N4T Investigators: High water - KVOA | KVOA.com | Tucson, Arizona

N4T Investigators: High water

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Every time Ronald Green looks at his utility bill he gets a little more irritated. Then he looks at his neighbor's and gets even more frustrated.

"It's ridiculous and it just doesn't seem right," says Green who lives in the SaddleBrooke Ranch community north of Oro Valley.

Green's complaint centers around the fact that he's paying nearly twice as much for water as people just down the road.

According to rates published by the Environmental Finance Center, Green pays $59.38 for 7,500 gallons of water.

News 4 Tucson Investigators compared what Green is paying to the amounts charged by four other nearby utilities and found that rates varied significantly.

Arizona Water Company charges Green $59.39, Lago Del Oro charges $31.93, Ridgeview charges $50.58, Los Cerros charges $33.38 and Goodman charges $100.78.

"How is it possible that one water company can charge 70% more than another company within the same geographical area,? asked Green.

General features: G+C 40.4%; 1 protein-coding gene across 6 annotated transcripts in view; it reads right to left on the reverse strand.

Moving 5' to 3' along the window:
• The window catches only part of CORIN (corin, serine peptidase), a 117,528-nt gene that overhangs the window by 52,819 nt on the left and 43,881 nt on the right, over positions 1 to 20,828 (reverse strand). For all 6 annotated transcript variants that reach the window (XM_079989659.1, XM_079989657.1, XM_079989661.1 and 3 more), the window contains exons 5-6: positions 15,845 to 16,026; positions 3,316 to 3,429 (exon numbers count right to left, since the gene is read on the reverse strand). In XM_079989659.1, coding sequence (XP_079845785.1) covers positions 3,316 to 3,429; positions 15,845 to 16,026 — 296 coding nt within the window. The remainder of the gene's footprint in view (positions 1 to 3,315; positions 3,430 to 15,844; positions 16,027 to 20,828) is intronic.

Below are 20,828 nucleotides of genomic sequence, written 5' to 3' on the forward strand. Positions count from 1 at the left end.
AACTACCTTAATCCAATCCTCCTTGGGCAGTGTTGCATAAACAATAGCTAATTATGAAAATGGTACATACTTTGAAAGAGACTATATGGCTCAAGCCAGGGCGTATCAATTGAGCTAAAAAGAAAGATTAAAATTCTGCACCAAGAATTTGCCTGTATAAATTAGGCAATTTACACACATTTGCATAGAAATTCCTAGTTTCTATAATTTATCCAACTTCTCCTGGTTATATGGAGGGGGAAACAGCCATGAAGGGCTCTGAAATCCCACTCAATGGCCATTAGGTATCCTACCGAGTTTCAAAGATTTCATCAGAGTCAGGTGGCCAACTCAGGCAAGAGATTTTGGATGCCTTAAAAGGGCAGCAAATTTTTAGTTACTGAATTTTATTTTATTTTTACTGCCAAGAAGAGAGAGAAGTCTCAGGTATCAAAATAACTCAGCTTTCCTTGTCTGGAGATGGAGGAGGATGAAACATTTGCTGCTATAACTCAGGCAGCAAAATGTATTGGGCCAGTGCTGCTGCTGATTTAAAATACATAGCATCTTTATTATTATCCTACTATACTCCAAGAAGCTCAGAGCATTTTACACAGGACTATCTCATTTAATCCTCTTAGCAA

New 4 Tucson Investigators asked that very question to officials at the Arizona Corporation Commission.

"You would assume that if everybody is in the same area all these companies are similar and therefore their rates should be the same, but in reality that's not the case. It's not an apples to apples comparison," said Angie Holdsworth with the Arizona Corporation Commission.

Holdsworth says that when the Commission sets rates, they first look at a company's size, customer base, and infrastructure; and then try to balance what's best for the customer with what the company needs.

"We want to keep the rates fair for the rate payer but you also have to make sure that the company is viable. The last thing you want to do is see the company be in a position where they are unable to provide that safe reliable source of water and then the customer is going to be out in the long run," said Holdsworth.

However, with his water provider currently asking for a rate increase, Green says he doesn't feel like the Commission is looking out for him.

"If we set the precedent of these double digit rate increases then that's what we are gonna be dealt with year after year after year and I just don't think that's right and I don't think that's in the public interest," said Green

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